William Shakespeare once said, “What’s in a name? That which we call a rose by any other name would smell as sweet.” But he never worked a trade show booth… at least I don’t think he was out there at some renaissance fair hawking his plays! Had he had the extreme pleasure and challenge of getting names that mattered, names that were ripe for conversion from contact to sale, he might not have been so cavalier about names and roses!

So what is in a name? Quite a lot if you do it right. The name, the contact info, the fruit ripe for picking, the holy grail of the tradeshow, if not a sale right there on the show floor, can be the qualified lead. The most basic metric of tradeshow ROI is the qualified lead. A qualified lead is not the name of the grabby Gus that ran by your booth scooping up the mints with two hands, asked for an extra plush tchotchke for his second child, and then was, like the movie, Gone in 60 Seconds. Although he may have been well intentioned, a nice guy, and obviously the super cool dad, he in all likelihood is not the model of a qualified lead (or the model of a modern major general either).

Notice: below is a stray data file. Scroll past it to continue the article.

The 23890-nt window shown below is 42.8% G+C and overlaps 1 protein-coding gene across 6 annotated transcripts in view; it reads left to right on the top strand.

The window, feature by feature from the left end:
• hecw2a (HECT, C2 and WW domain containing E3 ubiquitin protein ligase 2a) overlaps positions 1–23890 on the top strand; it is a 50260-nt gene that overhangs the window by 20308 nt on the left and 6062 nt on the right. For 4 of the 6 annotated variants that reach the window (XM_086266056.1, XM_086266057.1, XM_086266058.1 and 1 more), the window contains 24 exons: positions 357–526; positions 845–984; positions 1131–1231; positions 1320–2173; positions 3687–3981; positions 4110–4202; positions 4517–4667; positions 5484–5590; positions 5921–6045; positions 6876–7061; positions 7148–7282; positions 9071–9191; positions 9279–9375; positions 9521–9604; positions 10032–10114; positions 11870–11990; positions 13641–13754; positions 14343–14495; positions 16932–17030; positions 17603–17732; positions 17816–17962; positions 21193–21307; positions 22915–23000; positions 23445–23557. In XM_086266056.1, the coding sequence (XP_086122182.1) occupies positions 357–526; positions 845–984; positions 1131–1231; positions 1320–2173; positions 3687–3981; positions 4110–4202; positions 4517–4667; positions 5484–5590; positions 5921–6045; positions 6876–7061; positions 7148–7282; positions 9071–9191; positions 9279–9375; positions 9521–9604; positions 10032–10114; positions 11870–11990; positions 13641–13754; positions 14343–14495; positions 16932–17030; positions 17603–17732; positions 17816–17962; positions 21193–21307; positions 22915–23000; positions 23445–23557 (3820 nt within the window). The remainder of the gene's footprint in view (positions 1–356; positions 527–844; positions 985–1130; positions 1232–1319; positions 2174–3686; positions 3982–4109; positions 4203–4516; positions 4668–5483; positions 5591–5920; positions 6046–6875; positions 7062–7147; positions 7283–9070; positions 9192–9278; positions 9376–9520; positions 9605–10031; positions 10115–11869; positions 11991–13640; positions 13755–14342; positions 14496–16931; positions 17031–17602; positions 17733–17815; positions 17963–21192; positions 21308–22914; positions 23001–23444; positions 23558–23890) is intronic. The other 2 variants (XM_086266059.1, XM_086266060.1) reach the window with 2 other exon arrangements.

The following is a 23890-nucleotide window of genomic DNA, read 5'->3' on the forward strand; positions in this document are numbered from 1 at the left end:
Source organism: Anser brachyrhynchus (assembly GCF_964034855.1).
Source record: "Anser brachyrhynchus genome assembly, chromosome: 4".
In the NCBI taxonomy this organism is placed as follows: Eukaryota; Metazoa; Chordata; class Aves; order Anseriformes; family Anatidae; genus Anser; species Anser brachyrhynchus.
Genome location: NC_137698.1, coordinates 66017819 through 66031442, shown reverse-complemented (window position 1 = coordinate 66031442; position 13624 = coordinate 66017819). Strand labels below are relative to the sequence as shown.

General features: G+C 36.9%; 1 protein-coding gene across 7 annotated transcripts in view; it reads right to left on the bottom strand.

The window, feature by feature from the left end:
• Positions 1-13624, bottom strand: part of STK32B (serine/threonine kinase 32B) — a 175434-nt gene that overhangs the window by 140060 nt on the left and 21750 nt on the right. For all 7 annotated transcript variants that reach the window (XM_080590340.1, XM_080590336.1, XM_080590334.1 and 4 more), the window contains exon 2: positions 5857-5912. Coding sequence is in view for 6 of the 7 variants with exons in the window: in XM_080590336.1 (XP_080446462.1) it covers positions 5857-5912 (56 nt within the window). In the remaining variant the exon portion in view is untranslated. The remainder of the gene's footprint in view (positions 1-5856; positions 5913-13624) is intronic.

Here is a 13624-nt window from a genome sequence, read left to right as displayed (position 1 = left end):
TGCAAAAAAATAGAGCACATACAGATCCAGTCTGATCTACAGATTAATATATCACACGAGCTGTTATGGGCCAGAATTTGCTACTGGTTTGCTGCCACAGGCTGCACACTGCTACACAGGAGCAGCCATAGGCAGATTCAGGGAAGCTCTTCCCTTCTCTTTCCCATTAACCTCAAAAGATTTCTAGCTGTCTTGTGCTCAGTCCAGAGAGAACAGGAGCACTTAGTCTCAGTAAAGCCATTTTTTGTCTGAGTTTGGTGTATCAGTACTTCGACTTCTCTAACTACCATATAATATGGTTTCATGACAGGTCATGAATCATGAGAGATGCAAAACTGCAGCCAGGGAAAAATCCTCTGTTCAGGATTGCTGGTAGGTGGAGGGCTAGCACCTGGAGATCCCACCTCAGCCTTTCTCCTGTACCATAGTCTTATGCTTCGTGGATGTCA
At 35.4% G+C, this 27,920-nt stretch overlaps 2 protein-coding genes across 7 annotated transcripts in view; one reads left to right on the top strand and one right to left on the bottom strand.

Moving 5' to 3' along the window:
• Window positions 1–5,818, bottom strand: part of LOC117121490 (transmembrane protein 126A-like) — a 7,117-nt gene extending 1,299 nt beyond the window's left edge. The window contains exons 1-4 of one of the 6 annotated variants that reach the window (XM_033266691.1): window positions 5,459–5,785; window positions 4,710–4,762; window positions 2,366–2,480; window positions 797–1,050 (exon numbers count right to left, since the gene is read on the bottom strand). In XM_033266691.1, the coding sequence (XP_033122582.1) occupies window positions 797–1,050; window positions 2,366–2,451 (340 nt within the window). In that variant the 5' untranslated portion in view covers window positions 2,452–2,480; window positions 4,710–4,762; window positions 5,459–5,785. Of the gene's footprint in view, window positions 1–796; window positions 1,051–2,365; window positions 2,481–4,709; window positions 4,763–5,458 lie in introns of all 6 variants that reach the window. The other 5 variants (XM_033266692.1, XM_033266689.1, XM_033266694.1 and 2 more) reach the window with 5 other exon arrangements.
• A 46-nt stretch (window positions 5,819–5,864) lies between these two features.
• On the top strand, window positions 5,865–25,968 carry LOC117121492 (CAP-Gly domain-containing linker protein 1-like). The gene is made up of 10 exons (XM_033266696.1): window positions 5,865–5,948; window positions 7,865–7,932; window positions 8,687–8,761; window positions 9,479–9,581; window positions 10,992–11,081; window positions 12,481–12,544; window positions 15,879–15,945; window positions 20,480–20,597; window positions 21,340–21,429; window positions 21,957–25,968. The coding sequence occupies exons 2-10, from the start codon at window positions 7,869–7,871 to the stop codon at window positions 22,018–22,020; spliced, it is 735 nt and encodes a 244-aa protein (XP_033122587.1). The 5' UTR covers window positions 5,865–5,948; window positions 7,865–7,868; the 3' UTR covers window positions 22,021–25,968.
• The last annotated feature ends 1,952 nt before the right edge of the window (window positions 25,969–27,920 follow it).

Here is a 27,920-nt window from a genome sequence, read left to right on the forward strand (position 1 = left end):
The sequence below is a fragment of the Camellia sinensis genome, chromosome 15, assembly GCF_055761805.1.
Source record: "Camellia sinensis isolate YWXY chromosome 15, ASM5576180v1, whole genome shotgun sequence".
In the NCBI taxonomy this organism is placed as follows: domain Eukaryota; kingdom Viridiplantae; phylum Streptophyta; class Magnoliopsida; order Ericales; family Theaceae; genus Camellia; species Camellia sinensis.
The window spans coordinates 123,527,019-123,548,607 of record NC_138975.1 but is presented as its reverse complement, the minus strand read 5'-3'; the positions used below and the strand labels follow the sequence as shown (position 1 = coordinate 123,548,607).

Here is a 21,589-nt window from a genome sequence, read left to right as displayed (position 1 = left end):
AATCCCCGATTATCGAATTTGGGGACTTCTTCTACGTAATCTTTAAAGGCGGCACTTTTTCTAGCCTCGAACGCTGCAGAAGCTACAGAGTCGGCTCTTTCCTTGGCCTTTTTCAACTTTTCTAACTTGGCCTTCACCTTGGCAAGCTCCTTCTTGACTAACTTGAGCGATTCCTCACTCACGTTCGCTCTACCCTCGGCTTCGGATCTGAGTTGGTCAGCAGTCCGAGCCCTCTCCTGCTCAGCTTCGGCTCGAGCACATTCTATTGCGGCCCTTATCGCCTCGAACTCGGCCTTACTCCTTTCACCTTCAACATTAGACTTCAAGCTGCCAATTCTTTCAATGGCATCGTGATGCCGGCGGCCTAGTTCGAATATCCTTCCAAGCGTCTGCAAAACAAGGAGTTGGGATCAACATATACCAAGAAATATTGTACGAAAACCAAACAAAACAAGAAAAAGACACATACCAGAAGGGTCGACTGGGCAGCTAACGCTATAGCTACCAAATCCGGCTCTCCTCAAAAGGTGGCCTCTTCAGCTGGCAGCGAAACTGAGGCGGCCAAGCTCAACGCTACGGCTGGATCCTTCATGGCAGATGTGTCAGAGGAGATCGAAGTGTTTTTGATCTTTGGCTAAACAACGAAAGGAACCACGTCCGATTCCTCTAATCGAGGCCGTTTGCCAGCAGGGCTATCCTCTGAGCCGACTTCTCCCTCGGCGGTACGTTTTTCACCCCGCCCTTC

So what is a qualified lead and how do you get one? Let’s be honest, you want more than one even though quality is infinitely more important than quantity in the trade show venue. Large quantities of qualified leads go down as #tradeshowgoals.  According to MVF Global Customer Acquisition, a company whose business it is to provide some of the world’s leading brands with high volumes of new customers (aka nothing but qualified leads), “a qualified lead is more than just contact details. It includes further information on the person or the company they represent, information that qualifies them for a certain product”. Typical qualifying questions relate to the IBM developed BANT approach:

  • Budget:do they have enough money to buy my product?
  • Authority:can they make a purchase decision?
  • Need:do they have a need that my product or service can fulfil
  • Timescale:do they have a specific time when they wish to make their purchase.

Most feel a qualified lead will be answering YES to the above questions and will have a specific need and timeframe for what YOU offer. MVF recommends “gathering answers to the above questions at the lead stage” that way a trade show exhibitor can “prioritize the leads gathered and focus on those most likely to convert to sales in the short term. These are then considered ‘qualified leads’.”